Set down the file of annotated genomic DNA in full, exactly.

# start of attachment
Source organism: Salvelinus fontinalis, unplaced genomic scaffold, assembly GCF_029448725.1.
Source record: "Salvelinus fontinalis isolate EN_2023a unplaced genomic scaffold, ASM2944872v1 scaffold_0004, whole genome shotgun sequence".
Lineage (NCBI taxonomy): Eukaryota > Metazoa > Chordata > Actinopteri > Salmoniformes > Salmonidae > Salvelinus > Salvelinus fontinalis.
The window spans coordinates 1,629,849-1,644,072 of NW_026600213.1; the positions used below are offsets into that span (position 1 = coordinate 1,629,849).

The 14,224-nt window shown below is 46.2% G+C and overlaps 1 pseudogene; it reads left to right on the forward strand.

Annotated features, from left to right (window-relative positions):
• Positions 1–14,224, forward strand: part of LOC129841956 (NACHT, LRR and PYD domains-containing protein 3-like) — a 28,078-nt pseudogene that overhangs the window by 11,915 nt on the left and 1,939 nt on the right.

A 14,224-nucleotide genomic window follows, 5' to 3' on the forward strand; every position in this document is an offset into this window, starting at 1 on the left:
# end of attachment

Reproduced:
Source organism: Salvelinus fontinalis, unplaced genomic scaffold, assembly GCF_029448725.1.
Source record: "Salvelinus fontinalis isolate EN_2023a unplaced genomic scaffold, ASM2944872v1 scaffold_0004, whole genome shotgun sequence".
Lineage (NCBI taxonomy): Eukaryota > Metazoa > Chordata > Actinopteri > Salmoniformes > Salmonidae > Salvelinus > Salvelinus fontinalis.
The window spans coordinates 1,629,849-1,644,072 of NW_026600213.1; the positions used below are offsets into that span (position 1 = coordinate 1,629,849).

The 14,224-nt window shown below is 46.2% G+C and overlaps 1 pseudogene; it reads left to right on the forward strand.

Annotated features, from left to right (window-relative positions):
• Positions 1–14,224, forward strand: part of LOC129841956 (NACHT, LRR and PYD domains-containing protein 3-like) — a 28,078-nt pseudogene that overhangs the window by 11,915 nt on the left and 1,939 nt on the right.

A 14,224-nucleotide genomic window follows, 5' to 3' on the forward strand; every position in this document is an offset into this window, starting at 1 on the left: